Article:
Vipassana is also something you do. Reverence, respect, gratitude, service are ways to be in the worldthat can be learned, just like riding a bicycle, and meditation is also a discipleship to right action.Character building is a matter ofrepetition and effort, not just of sitting still with eyes closed. Vipassana is a training in psychologicalculture.e) Vipassana is an environmental psychology, that stresses the feedback loop ofharmony. The way we treat the world determines much of the response that we will get.This principle is not limited to the human world. The motivations with which we dealwith cats, elephants, and trees are also expressions of our psyches, and set in motionresponses which we will in turn be receiving back from the recipients of our outgoingmessages. For a meditator, respect for life is a logical extension of self-respect. The air, the earth willreply to us and tell us how our wishes, fears and concerns are impactingthem and therefore recirculating to us. The world is a sensitive receptor of our inner life.As our inner world expresses itself through actions, the membrane of our surroundingsvibrates with the destruction or joy that we have generated. To the meditator, everythingaround us is a mirror in which we are revealed. Everything around us is also feeling thesting of our wrath, or humming our hum. Awareness of our living environment is thepsychological sensibility of Vipassana.f) Vipassana is a path to nibb±na, the transcendence of the material world. Encoded in the psychology ofVipassana is a faith in the More, an intuition of the Beyond. Vipassanais a psychology of the numinous, free from any concrete description, belief, vision,theology, anthropomorphism, fantasy, or reduction of any kind. Vipassana contains anexperiential thrust beyond limits of concept and speech, to animating, personality-impacting faith in absolute good.Vipassana is a unique tool of human growth, transformative from microstructure toillimitable expanse. Nevertheless, it has its proper uses and limits.3) There Are Limits to Formal Vipassana CoursesAlthough Vipassana belongs to no one and can be practiced by anyone, anywhere, at any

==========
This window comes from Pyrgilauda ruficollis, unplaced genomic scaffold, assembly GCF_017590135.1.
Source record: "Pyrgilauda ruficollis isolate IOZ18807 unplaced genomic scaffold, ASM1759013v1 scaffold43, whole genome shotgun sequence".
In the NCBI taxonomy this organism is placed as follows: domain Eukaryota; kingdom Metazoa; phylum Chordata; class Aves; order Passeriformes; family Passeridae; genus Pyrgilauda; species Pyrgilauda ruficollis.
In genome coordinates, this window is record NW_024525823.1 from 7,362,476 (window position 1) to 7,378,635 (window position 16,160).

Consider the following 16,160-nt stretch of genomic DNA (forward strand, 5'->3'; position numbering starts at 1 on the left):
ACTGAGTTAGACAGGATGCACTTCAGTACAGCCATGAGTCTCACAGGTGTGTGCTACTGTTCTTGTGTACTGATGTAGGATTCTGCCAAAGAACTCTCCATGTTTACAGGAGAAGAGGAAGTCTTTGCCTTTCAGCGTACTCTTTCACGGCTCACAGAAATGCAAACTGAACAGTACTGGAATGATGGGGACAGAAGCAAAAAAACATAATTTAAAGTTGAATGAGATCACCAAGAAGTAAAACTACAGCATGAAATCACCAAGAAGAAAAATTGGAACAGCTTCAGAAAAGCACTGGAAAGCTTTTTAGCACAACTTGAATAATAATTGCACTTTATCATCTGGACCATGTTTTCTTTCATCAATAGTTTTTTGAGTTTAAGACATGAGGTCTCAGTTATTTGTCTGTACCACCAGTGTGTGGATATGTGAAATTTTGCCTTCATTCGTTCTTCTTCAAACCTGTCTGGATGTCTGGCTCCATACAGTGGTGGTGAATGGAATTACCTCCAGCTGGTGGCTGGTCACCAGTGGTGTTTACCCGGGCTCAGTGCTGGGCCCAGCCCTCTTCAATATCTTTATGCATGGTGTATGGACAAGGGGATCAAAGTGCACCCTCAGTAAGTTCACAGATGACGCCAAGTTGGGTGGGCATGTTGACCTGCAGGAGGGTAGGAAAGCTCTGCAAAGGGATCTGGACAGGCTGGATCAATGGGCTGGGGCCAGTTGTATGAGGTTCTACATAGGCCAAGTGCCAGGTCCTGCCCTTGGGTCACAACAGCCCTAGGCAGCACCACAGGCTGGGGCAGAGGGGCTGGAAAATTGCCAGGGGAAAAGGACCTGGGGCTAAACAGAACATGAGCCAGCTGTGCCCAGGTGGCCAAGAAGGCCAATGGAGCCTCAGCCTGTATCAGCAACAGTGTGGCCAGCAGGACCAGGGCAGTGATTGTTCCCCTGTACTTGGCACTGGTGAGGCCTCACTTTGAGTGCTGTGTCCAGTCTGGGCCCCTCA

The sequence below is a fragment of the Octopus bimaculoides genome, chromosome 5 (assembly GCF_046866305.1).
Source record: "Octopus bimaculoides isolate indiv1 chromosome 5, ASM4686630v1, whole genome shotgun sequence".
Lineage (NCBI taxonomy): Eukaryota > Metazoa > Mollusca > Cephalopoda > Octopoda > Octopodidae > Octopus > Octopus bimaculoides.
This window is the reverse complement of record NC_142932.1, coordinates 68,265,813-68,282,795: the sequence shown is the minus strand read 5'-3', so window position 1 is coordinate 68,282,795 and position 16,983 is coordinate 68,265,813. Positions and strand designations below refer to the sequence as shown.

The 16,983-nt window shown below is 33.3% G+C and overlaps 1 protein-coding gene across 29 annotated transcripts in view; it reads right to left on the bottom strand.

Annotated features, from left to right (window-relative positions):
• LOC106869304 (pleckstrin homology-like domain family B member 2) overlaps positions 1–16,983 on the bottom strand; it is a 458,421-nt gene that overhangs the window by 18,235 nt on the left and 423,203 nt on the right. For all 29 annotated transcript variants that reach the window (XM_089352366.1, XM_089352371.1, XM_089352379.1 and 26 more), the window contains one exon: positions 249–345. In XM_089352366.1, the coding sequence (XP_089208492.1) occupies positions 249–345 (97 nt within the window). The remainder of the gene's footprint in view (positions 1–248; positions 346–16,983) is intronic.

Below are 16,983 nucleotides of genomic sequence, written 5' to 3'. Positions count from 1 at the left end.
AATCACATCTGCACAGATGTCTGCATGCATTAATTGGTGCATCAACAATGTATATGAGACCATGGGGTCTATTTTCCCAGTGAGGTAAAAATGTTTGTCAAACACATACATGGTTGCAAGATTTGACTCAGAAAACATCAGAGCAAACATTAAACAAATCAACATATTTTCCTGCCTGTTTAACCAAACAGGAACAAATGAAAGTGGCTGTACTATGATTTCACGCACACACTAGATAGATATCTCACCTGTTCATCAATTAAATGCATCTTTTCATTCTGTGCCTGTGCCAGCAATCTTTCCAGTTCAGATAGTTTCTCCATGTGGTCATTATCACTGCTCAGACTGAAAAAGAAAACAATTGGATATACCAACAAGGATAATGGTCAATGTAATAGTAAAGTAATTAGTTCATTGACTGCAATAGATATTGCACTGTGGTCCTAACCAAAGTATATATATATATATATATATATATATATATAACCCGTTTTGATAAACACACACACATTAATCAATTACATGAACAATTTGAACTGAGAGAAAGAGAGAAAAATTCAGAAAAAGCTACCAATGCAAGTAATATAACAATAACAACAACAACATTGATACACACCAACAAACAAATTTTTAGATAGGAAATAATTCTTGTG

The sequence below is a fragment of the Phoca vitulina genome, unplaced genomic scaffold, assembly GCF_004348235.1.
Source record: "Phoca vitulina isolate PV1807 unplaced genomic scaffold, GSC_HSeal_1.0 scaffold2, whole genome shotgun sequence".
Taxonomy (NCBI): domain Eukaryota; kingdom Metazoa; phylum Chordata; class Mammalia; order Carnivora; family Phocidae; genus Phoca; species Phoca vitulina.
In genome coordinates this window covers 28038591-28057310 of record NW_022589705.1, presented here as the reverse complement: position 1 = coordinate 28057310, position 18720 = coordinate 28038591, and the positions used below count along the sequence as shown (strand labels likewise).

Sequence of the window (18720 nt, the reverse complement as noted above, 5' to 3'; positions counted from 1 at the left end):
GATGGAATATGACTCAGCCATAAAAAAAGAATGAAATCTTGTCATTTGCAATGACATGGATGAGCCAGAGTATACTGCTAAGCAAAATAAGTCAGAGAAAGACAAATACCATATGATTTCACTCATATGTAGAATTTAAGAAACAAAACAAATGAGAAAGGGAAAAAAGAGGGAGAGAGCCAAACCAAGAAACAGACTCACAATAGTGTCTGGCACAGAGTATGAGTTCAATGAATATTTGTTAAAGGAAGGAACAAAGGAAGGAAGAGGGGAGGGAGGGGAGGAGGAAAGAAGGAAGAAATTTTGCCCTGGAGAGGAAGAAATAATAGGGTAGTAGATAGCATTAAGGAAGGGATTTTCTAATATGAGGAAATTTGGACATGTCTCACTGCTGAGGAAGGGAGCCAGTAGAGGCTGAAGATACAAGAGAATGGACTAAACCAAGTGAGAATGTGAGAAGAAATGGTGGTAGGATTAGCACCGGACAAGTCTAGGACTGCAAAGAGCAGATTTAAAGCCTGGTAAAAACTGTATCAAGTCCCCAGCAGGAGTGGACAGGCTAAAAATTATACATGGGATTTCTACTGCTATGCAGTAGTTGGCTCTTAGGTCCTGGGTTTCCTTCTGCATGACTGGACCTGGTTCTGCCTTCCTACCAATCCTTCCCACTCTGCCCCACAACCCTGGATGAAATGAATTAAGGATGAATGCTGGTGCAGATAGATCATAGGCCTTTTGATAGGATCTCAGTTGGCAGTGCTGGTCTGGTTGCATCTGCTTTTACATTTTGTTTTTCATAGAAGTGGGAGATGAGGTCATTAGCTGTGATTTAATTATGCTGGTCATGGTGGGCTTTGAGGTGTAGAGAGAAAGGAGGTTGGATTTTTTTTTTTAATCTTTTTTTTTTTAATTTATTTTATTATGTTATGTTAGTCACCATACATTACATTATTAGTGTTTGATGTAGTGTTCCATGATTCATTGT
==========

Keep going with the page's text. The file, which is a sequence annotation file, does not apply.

time, formal training courses in Vipassana are not appropriate for everyone at everyjuncture of their life. To submerge oneself in Vipassana practice all day, every day, for ten days is anintense experience that requires intelligent choice and some discretion as towho should do so, or at what stage of their life. Waiting, choosing the proper time, orforbearing from formal training are all part of the equation of choice.During long hours of silent meditation, an individual’s superficial consciousintentions are unmasked. Beneath our conscious minds are the primitive reactions4springing from contact with our body sensations—craving, dissatisfaction, passion,petulance, fear, hate. Can we be at peace with the impersonal ceaseless change of ourbodies, that starts at birth and continues to death, and which is the fluid matrix overwhich we have constructed an image of our apparently stable but truly ephemeral self?The training of a formal ten-day Vipassana retreat is the ability to self-observe our archaic reactions, inthe privacy of our own interior life, and to see and to transform who we are at the changing level of guts,bones and heart. Beneath whom we like to imagine we havebeen, who we really are is clarified and changed. Nothing new is dredged up norprovoked, but who we have always been is highlighted. In the process, our old habitpatterns rise up from the unconscious to the surface of our mind. The temptation to actupon old patterns of thought, feeling and behavior is limited by the discipline of thecourse, as well as by new meditation-derived insights and skills in actualizing who wewish to become.Formal ten-day courses in Vipassana meditation are built around ethical precepts ofbehavior, meditative concentration, and the perspective of personal transiency. For all of this to becatalyzed, there are also rules, regulations and timetables that facilitate anatmosphere in which character strengths are developed and maladaptive reactionsreleased.There are limits to who can benefit from these formally structured teaching events.